'I was so afraid': Refugees falling prey to CRA scam
Fraudsters posing as tax agents threaten newcomers with arrest
- After this story was published, people from across Canada called in to see how they can help.
- Ntagemgwa has now managed to recoup the $2,700 she lost.
Ariane Ntagemgwa's hands shook so violently she could barely scratch the back of the iTunes card she had just bought.
The woman on the other end of the phone waited for her to read out the number, then instructed Ntagemgwa to buy more cards.
When the Rwandan refugee pleaded she had nearly no money left, the woman on the phone threatened her with arrest.
"I was so afraid. I just wanted to pay," Ntagemgwa recalled, patting away the tears that rolled down her cheeks. "It was my loan from school. I paid them all the money I had."
She now knows the woman on the phone wasn't really a federal tax agent, and had no power to arrest her. At the time, however, the threat seemed real, so Ntagemgwa handed over $2,700 of her student loan money, none of which she'll ever get back.
Ntagemgwa is one of hundreds of refugees who have fallen prey to the Canada Revenue Agency (CRA) scam, an insidious form of extortion that authorities say is now targeting some of Canada's most vulnerable people.
'I must have done something'
Immigration settlement workers, lawyers and police in Ottawa say refugees and other newcomers are at a higher risk of falling for scams because they struggle with precarious immigration status, language barriers and a lack of experience with Canadian law and government agencies.
The CRA scam typically begins with a recorded message claiming the target is facing a lawsuit, and demanding they call back immediately or face arrest.
For many newcomers, such a phone call can be paralyzing.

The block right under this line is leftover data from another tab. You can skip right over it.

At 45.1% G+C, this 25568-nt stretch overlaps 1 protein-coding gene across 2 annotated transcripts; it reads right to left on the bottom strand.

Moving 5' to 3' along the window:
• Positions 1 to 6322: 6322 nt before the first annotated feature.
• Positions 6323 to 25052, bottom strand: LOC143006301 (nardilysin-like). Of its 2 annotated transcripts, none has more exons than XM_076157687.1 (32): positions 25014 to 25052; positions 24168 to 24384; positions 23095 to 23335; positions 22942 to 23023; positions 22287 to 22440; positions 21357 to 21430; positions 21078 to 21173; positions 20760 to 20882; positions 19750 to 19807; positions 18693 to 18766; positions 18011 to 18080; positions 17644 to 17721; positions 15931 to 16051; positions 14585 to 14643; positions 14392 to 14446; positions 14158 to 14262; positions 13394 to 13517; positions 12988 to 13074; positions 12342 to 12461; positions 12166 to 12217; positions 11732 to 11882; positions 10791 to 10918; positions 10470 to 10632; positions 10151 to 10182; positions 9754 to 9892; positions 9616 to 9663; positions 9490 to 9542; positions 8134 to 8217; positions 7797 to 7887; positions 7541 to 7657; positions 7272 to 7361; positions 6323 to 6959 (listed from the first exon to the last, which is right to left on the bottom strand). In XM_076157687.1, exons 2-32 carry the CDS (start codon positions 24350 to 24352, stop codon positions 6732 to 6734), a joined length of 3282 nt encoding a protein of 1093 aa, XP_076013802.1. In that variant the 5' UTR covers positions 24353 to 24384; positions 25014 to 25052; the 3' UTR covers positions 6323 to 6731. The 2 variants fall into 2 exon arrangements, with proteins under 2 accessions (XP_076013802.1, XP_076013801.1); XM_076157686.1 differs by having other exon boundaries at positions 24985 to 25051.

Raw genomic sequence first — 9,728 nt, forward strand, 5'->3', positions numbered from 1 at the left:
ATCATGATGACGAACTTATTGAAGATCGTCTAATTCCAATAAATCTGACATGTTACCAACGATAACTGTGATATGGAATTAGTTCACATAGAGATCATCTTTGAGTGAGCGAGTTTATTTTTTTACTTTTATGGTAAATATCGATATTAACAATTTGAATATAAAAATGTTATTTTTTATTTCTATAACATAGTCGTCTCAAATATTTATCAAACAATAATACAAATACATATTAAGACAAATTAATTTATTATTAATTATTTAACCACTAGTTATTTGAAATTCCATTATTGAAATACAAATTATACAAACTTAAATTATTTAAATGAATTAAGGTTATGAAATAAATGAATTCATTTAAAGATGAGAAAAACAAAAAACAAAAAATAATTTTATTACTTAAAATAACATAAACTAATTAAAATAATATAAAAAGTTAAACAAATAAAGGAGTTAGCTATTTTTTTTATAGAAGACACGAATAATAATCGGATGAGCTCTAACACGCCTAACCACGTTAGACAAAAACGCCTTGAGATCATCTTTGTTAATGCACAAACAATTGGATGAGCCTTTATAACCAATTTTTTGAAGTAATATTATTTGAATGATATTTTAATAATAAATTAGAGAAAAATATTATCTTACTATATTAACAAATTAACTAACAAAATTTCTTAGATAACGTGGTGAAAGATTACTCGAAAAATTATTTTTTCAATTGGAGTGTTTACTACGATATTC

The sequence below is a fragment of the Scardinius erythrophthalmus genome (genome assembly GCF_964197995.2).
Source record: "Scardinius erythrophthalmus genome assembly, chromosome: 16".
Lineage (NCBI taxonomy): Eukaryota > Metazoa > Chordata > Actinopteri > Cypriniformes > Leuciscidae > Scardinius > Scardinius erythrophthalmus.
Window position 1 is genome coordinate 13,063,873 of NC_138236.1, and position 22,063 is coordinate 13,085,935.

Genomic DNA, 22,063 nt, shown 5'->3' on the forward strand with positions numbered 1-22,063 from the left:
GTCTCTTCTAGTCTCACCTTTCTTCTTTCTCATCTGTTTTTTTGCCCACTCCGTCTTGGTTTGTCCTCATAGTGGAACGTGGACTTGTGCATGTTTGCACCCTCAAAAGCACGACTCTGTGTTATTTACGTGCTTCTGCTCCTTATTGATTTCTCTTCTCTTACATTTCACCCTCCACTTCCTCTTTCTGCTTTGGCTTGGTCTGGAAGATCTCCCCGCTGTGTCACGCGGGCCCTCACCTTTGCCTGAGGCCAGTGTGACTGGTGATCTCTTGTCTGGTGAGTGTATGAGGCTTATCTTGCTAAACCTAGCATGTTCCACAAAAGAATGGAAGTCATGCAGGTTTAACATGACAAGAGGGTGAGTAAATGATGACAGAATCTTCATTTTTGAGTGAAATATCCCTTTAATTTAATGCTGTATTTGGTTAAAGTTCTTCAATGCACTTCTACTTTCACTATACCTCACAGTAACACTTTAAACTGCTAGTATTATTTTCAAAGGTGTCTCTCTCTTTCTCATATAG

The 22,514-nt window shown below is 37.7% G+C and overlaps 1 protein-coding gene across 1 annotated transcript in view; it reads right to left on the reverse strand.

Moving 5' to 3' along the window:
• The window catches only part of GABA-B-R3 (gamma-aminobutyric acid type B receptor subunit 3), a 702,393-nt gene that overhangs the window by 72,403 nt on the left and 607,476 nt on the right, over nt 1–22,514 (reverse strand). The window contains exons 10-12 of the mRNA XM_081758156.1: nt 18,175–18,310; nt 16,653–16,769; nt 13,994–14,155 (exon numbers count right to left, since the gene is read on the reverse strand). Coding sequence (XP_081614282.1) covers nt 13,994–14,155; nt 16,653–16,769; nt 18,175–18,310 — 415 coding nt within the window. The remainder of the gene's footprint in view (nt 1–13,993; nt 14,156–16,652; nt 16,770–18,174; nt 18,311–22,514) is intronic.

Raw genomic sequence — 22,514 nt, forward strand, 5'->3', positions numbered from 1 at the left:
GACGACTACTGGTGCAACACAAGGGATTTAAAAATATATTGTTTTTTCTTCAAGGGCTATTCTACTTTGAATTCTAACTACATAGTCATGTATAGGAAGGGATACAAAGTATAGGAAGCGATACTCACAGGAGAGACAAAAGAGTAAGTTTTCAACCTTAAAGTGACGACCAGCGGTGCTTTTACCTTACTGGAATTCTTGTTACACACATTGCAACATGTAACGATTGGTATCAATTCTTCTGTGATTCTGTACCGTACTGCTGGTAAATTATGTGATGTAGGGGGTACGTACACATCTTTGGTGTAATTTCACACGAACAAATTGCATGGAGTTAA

"Someone who ... maybe has some fear that if they do something wrong they might get thrown out of the country, these I think are the people that we're finding are often susceptible to falling victim to this scam," said Sgt. James Ritchie of the Ottawa Police Service's organized fraud unit
Scammers tend to isolate their victims by ordering them to stay on the phone, preventing them from calling someone for help, Ritchie said.
Ntagemgwa said she stayed on the phone with her scammer for up to three hours as she ran from one store to another to buy the gift cards she demanded. It wasn't until she had no money left that she finally called Louise Ebeltoft, the manager at Carty House, a residence for refugee women in Ottawa.
Ebeltoft said a handful of women at the home, including Ntagemgwa, were severely shaken after receiving the calls.
"When you come to a new country and you get a phone call like that, your immediate reaction is... 'I must have done something I didn't realize,'" she said.
"[The scammers] prey on people like that because they don't have the information."
'There is very little we can do'
Over the past eight months, scammers claiming to represent the CRA have made off with a total of $88,330 from 25 Ottawa residents, according to the Canadian Anti-Fraud Centre. But the numbers only represent reported cases.
The fraudsters typically start by taking between $1,000 to $2,000 from a victim. But the extortion often doesn't end there.
"Once they get the person to pay the money ... then they will come back with a different story," Ritchie said. "We have seen people lose up to $40,000 just through different schemes."
Police say they're powerless to stop a fraud where the perpetrators are almost always based in another country.
"In the cases that we have investigated, we find that the money leaves Canada so quickly that there is very little we can do at our end," Ritchie said.
"We really are at the mercy of law enforcement agencies in [other] countries to investigate."
The number of newcomers affected by the scam remains unknown because many never report falling victim.
It adds stress to an already precarious situation where people are not certain about their future in Canada.- Jamie Liew, immigration lawyer
"It can be extremely devastating," immigration lawyer Jamie Liew said. "It adds stress to an already precarious situation where people are not certain about their future in Canada."
Many of the refugees who have been scammed were already struggling financially and barely have enough money to meet their basic needs, she said. Some never realize they've been scammed.
Ntagemgwa said since she was scammed, she decided to put off nursing school until she can work to pay off her tuition.
"It's a huge amount of money for me," she said. "I can't focus on my studies, I can't focus on my job."
She wants the word to get out so other newcomers don't find themselves in the same situation.
"I just want to share my story just so others can learn."